Listening to the Beliefs of Emerging Churches, pt. 5

it's been a long time since i've posted. i wanted to finish posting on this book (Listening to the Beliefs of Emerging Churches) before continuing on with other things. fact is, i found Pagitt's chapter went a bit over my head at times, so i was going to have Jak guest post for me on this chapter. but since he hasn't, and i'd like to resume blogging regularly, i figured i'd skim over the chapter (as it's been ages since i read it) and jump back into the blog world.

it's been said that this book was ordered from start to finish by most 'conservative' to most 'liberal,' and though i hate that those terms don't really tell us much, i'd have to disagree. i think if that order were true, i'd have to put Pagitt at the end. of the five authors, he tends to lean furthest from classic christianity (particularly as defined by evangelicals).

(btw, i recently heard Pagitt speak at the church basement roadshow and felt that what he said seemed pretty wild, but very cogent. he definitely strays from typical views of the gospel, but in ways that are refreshing. though i can't say i agree with much of what he says, i appreciate the breath of fresh air that he breathes into the church and the fact that he pushes people to think and challenges their assumptions.)

Pagitt states towards the beginning of the chapter that he is a contrarian, and that is clearly seen through many of the statements he makes. but i'll just pick out a few things he says that struck me.

in the section, "Theology is meant to be temporary," he says "Theology is the living understanding of the story of God in play with the story of our lives."

"There are far too many people inside Christian faith who feel the need to "give a nod" to the theology of their church or tribe, but it really has nothing to do with their lives. . . . In my views, this kind of disconnected theology is not useful nor should it be encouraged."

he writes a lot about the need for theology to be contextual, saying that we aren't to simply restate ideas of the past, but actually figure out what the gospel means - that we actually rethink the gospel not only in how it looks in our situation but to make sense of it in new ways.

overall, i'd say Pagitt would bring a bit of a shock to those from most 'traditional' backgrounds, but primarily because he realized that each of those 'traditional' backgrounds excludes a variety of other traditions: "When those from the Reformed tradition spoke of "traditional views," they were often not including the Anabaptist or Eastern Orthodox traditions (and the same worked the other way around). " it's easy to see our own theological lens as the correct one, and Pagitt shifts so far from all of them in so many ways, that it offers the corrective of reminding us that christianity exists around the world in different times and cultures through many different expressions - so much so that isolation in a particular tradition can cause the others to seem completely alien.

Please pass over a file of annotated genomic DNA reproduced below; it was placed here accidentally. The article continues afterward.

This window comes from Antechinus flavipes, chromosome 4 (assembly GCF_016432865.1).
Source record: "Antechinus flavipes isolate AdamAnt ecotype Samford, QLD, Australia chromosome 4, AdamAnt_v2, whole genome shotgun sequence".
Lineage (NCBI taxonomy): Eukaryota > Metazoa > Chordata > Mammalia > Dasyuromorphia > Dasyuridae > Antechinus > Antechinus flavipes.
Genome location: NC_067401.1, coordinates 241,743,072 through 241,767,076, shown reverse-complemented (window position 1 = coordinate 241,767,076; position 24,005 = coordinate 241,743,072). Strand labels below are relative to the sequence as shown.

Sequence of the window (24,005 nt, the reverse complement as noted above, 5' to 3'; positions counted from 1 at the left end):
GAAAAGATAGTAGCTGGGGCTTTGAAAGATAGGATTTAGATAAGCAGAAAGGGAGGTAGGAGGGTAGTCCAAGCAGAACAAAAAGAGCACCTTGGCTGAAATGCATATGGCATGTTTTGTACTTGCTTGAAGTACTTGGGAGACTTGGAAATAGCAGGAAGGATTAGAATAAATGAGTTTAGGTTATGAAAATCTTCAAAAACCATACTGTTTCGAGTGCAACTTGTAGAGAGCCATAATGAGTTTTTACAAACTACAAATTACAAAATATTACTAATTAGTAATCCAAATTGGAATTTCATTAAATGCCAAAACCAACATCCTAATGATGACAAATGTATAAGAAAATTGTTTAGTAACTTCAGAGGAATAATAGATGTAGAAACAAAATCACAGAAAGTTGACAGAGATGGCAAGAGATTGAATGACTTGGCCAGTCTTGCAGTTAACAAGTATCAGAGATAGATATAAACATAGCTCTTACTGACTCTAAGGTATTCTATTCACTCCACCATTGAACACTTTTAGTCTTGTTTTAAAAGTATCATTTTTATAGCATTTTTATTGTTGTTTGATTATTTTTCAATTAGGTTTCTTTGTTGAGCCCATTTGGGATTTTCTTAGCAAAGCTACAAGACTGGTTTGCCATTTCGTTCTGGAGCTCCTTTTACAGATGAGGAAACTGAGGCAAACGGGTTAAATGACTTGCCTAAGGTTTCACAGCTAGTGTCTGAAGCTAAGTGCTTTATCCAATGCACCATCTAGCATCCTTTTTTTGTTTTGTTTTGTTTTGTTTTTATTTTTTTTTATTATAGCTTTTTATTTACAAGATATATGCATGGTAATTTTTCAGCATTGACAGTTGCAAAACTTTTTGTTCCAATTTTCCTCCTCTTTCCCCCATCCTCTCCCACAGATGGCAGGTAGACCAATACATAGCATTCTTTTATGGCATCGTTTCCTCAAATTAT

• Driscoll: finds Pagitt's chapter the toughest to respond to, "One. . . I remain uncertain of his position on these issues (Trinity, atonement, Scripture). Two, his chapter is highly conceptual on how theology is not to be done." (then he spends a lot of time critiquing an author Pagitt quoted.)
  • Burke: "I find so much I agree with in principle, and yet I do not agree with how it appears he is applying some of those principles." (somewhat expected when responding to a self-professed contrarian.)
  • Kimball: "Every single time you talk to Doug, you'll generally have a new theological discussion of something he has been thinking about. I suppose that is why the basic theme of his chapter is that theology changes rather than being stagnant."
  • Ward: ". . . I really resonate with Doug and his views of theology as temporary, professional, contextual, particular, Spirit-led, and taking place in times of change." "So theology is not a done deal and a sealed canon written for us by others, that we need to swallow whole and espouse, but instead it is a living "art form" to which we as Christian practitioners are all given a brush."

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